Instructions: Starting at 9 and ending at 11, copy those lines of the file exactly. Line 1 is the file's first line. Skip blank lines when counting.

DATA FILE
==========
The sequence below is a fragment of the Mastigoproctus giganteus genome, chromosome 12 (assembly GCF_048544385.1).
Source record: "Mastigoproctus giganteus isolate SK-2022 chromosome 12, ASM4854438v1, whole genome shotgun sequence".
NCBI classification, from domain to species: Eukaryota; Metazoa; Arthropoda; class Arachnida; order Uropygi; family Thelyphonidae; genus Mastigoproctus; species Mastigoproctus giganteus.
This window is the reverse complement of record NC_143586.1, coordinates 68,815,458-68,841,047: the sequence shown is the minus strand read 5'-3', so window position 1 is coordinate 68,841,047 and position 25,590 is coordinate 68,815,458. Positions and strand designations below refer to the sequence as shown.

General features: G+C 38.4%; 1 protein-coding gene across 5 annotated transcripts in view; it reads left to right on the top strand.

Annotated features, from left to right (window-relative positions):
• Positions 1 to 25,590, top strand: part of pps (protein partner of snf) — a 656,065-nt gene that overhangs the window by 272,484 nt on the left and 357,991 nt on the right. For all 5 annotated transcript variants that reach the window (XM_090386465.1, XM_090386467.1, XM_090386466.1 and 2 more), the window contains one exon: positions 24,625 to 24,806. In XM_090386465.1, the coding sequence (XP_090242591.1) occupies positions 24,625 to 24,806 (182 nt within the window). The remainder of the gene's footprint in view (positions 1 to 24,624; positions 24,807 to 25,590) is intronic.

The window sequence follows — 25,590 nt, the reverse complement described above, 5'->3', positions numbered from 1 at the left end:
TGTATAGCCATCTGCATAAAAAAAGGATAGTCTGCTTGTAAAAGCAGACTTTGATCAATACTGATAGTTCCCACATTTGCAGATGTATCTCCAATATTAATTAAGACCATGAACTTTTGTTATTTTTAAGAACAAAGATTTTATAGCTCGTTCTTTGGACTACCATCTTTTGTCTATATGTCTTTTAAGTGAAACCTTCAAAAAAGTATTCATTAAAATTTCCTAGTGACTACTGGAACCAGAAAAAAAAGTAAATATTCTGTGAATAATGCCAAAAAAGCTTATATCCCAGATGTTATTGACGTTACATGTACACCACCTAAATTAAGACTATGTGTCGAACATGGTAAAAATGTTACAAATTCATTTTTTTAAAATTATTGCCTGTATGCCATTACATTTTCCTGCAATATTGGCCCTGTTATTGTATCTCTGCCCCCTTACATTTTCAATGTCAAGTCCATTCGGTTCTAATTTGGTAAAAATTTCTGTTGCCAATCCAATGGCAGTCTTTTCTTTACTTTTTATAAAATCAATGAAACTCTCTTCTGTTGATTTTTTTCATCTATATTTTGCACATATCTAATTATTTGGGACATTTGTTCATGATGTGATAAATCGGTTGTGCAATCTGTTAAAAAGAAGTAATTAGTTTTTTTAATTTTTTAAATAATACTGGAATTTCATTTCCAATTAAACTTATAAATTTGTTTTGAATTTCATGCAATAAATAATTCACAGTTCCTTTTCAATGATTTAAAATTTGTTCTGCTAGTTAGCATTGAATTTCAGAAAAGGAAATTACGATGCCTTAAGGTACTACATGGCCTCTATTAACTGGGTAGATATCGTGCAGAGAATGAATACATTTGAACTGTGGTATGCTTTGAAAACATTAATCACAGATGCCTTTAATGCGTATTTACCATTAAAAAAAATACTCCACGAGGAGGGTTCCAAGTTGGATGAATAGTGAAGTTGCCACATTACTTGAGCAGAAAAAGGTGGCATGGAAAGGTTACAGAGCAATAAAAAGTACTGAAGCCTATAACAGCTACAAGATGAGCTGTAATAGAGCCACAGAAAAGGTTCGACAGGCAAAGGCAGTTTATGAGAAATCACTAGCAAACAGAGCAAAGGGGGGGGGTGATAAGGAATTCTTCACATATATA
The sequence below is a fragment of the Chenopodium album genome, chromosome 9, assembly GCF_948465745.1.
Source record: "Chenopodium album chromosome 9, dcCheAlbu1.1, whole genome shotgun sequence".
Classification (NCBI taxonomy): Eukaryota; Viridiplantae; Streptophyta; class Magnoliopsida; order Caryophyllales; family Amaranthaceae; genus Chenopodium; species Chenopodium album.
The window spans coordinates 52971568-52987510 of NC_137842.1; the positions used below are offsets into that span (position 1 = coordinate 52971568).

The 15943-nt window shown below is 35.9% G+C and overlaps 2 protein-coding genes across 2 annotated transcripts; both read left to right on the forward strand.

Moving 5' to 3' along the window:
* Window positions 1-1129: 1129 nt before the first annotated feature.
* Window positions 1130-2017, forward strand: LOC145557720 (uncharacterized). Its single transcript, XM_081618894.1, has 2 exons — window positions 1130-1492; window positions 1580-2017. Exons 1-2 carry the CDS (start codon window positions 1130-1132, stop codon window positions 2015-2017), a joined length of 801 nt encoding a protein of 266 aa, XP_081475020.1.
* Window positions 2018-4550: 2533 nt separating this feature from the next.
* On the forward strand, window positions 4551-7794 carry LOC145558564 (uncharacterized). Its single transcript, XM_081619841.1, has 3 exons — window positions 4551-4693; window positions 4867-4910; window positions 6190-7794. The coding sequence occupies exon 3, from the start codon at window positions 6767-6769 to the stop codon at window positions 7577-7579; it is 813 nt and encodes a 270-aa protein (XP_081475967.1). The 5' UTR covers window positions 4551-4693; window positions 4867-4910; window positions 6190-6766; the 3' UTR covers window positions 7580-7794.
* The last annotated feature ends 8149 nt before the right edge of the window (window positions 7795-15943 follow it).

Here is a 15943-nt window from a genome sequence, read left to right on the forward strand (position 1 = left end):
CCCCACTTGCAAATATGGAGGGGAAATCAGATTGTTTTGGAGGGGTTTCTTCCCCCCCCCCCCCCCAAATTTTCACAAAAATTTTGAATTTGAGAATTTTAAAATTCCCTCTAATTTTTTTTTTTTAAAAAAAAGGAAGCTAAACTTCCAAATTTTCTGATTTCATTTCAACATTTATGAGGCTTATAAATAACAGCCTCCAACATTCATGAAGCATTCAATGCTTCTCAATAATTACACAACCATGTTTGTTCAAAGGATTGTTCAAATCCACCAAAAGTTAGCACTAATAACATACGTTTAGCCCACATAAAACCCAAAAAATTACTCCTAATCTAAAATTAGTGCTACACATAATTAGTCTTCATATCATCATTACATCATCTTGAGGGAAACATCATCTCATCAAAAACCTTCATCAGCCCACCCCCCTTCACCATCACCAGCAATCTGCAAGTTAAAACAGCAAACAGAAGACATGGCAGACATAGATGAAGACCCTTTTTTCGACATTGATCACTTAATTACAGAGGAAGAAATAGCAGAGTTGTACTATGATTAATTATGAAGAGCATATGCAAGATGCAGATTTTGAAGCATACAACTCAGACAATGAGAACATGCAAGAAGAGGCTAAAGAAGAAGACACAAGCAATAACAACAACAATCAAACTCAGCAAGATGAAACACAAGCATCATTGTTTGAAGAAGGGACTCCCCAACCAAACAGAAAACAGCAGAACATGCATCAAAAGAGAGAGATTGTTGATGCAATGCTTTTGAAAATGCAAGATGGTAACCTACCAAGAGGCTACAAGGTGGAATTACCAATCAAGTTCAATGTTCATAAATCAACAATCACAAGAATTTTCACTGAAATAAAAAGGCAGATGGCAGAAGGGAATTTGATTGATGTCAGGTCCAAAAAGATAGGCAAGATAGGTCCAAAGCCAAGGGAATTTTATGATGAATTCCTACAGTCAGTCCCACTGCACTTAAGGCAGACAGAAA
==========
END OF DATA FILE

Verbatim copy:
TGTATAGCCATCTGCATAAAAAAAGGATAGTCTGCTTGTAAAAGCAGACTTTGATCAATACTGATAGTTCCCACATTTGCAGATGTATCTCCAATATTAATTAAGACCATGAACTTTTGTTATTTTTAAGAACAAAGATTTTATAGCTCGTTCTTTGGACTACCATCTTTTGTCTATATGTCTTTTAAGTGAAACCTTCAAAAAAGTATTCATTAAAATTTCCTAGTGACTACTGGAACCAGAAAAAAAAGTAAATATTCTGTGAATAATGCCAAAAAAGCTTATATCCCAGATGTTATTGACGTTACATGTACACCACCTAAATTAAGACTATGTGTCGAACATGGTAAAAATGTTACAAATTCATTTTTTTAAAATTATTGCCTGTATGCCATTACATTTTCCTGCAATATTGGCCCTGTTATTGTATCTCTGCCCCCTTACATTTTCAATGTCAAGTCCATTCGGTTCTAATTTGGTAAAAATTTCTGTTGCCAATCCAATGGCAGTCTTTTCTTTACTTTTTATAAAATCAATGAAACTCTCTTCTGTTGATTTTTTTCATCTATATTTTGCACATATCTAATTATTTGGGACATTTGTTCATGATGTGATAAATCGGTTGTGCAATCTGTTAAAAAGAAGTAATTAGTTTTTTTAATTTTTTAAATAATACTGGAATTTCATTTCCAATTAAACTTATAAATTTGTTTTGAATTTCATGCAATAAATAATTCACAGTTCCTTTTCAATGATTTAAAATTTGTTCTGCTAGTTAGCATTGAATTTCAGAAAAGGAAATTACGATGCCTTAAGGTACTACATGGCCTCTATTAACTGGGTAGATATCGTGCAGAGAATGAATACATTTGAACTGTGGTATGCTTTGAAAACATTAATCACAGATGCCTTTAATGCGTATTTACCATTAAAAAAAATACTCCACGAGGAGGGTTCCAAGTTGGATGAATAGTGAAGTTGCCACATTACTTGAGCAGAAAAAGGTGGCATGGAAAGGTTACAGAGCAATAAAAAGTACTGAAGCCTATAACAGCTACAAGATGAGCTGTAATAGAGCCACAGAAAAGGTTCGACAGGCAAAGGCAGTTTATGAGAAATCACTAGCAAACAGAGCAAAGGGGGGGGGTGATAAGGAATTCTTCACATATATA
The sequence below is a fragment of the Chenopodium album genome, chromosome 9, assembly GCF_948465745.1.
Source record: "Chenopodium album chromosome 9, dcCheAlbu1.1, whole genome shotgun sequence".